Creating a Next-Generation
of Machines that “See”
Most of us have heard about the newest craze called Google Glass. Many of us have
seen the Microsoft Kinect for the Xbox 360 video game console. Some of us may
even have a car with a rear view camera, pedestrian detection or a lane departure
warning system. What you may not realize is that all of these devices have something in
common – embedded vision. What exactly is embedded vision, why will it revolutionize
many of the products and systems that exist today and why should you care?
By Jim Beneke, Vice President, Global Technical Marketing,
Avnet Electronics Marketing
Having the required
hardware pieces is
only half the battle.
Software and more
vision algorithms are
required to manipulate
and analyze the flood of
incoming video data.
In basic terms, embedded vision is the combination of an image sensor or camera with some
sort of embedded processing system. Both of these elements have existed for more than
40 years in some form or fashion, yet only recently have they come together in such a way as
to enable an entire new paradigm of machines that see. What we are observing today is the
result of a convergence in lower power, higher performance, smaller size and lower cost in
the key elements that make up vision-enabled systems. Combine this with improvements and
breakthroughs in software algorithms and data manipulation techniques, and the result is the
dramatic acceleration and adoption of embedded vision.
Elements of an
Embedded Vision System
Describing something as an embedded vision system is a very broad definition
encompassing many different features or capabilities. However, most vision-
based systems tend to include some variation of the following functions:
IMAGE SENSor/CAMErA Today many embedded vision systems make use of CMOS
image sensors. Dramatic improvements in these sensors have taken place since they were
first invented at NASA’s Jet Propulsion Laboratory in 1995. Resolution in terms of pixels and
speed in terms of frames per second are two areas where CMOS sensors have been able
to leverage Moore’s Law to their advantage. Power and cost have been decreasing over the
years as well, which is a primary driver in the expansion of embedded vision applications.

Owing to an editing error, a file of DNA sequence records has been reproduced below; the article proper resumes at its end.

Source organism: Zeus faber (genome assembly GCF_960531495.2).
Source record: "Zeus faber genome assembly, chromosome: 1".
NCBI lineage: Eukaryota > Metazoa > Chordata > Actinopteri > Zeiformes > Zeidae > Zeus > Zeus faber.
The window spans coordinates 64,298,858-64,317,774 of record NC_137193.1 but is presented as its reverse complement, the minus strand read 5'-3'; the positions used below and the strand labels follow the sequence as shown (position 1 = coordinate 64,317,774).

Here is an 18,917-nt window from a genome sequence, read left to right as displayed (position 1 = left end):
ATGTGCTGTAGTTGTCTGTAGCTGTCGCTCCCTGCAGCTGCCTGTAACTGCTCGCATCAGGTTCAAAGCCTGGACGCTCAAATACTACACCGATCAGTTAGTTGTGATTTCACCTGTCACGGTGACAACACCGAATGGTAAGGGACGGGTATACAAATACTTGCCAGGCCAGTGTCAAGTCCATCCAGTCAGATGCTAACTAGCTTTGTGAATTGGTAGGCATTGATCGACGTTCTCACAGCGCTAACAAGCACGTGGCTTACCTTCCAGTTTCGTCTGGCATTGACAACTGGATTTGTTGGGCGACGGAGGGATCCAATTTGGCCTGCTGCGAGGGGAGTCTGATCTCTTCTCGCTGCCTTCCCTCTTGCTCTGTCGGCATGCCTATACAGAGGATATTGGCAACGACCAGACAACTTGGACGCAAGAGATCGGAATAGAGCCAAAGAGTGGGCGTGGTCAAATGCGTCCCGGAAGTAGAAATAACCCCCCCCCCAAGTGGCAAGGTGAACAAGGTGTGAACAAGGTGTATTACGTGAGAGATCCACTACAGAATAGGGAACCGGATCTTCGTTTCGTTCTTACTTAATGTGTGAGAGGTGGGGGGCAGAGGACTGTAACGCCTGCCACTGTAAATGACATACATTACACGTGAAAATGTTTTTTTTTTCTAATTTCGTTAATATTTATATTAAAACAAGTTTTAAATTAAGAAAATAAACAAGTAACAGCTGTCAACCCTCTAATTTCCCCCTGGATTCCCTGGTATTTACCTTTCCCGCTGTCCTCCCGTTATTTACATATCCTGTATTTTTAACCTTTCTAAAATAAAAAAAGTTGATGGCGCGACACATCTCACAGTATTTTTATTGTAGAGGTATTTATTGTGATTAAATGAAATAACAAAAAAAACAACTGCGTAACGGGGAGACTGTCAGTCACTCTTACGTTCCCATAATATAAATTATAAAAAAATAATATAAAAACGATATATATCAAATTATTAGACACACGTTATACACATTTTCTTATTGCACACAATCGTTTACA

ON Semiconductor is one Avnet Electronics Marketing supplier that offers a family of image
sensors targeted at industrial applications. Specialized cameras that include image sensors
are also being developed, providing unique capabilities over a standard image or video
capture. Time-of-Flight (ToF) sensors are one example since they use the speed of light to
determine distances of various points in an image relative to the sensor. These sensors are
finding uses in gesture recognition, object classification and automotive safety.
ProCESSor Since we are talking about embedded vision, we are implying the use of
embedded processors verses PCs or workstations. This is an important distinction because only
in the last 15 years has the performance of these processors reached a level where they could
adequately handle real-time video. What has emerged over the last 10 years is a group of
specialized processors that implement unique architectures or dedicated accelerators specific
to image and video processing. General purpose Digital-Signal-Processors (DSPs) are giving
way to highly optimized video processors capable of performing very efficient pixel-based
processing and frame-based processing. These are often combined with ARM
provide the higher level processing or intelligence in the system as well as system management
and connectivity functions. Just like the CMOS image sensor, the embedded vision processor is
leveraging Moore’s Law and making significant improvements in processing capability, reduced
power, higher integration and reduced costs. Companies like Analog Devices, Freescale, Texas
Instruments and Xilinx all offer processing solutions tailored for embedded video applications.
MEMory Processing data from the image sensor or camera often requires the storage of
either all or some parts of the video data as it streams through the system. The density of the
memory is less a driver than the IO data bandwidth between the processor and the memory.
In the past, specialized memory such as video RAM was required to maintain the performance
needs of the processing system. Although effective, these memories included a cost premium.
With speed and density advances in DDR memory driven by the PC industry, we can now use
standard DDR2/DDR3 devices, yielding significant cost saving in the overall system budget.
SofTwArE/AlGorITHMS Having the required hardware pieces is only half the battle.
Software and more specifically, specialized vision algorithms are required to manipulate and
analyze the flood of incoming video data. In 2000, the process for developing and implementing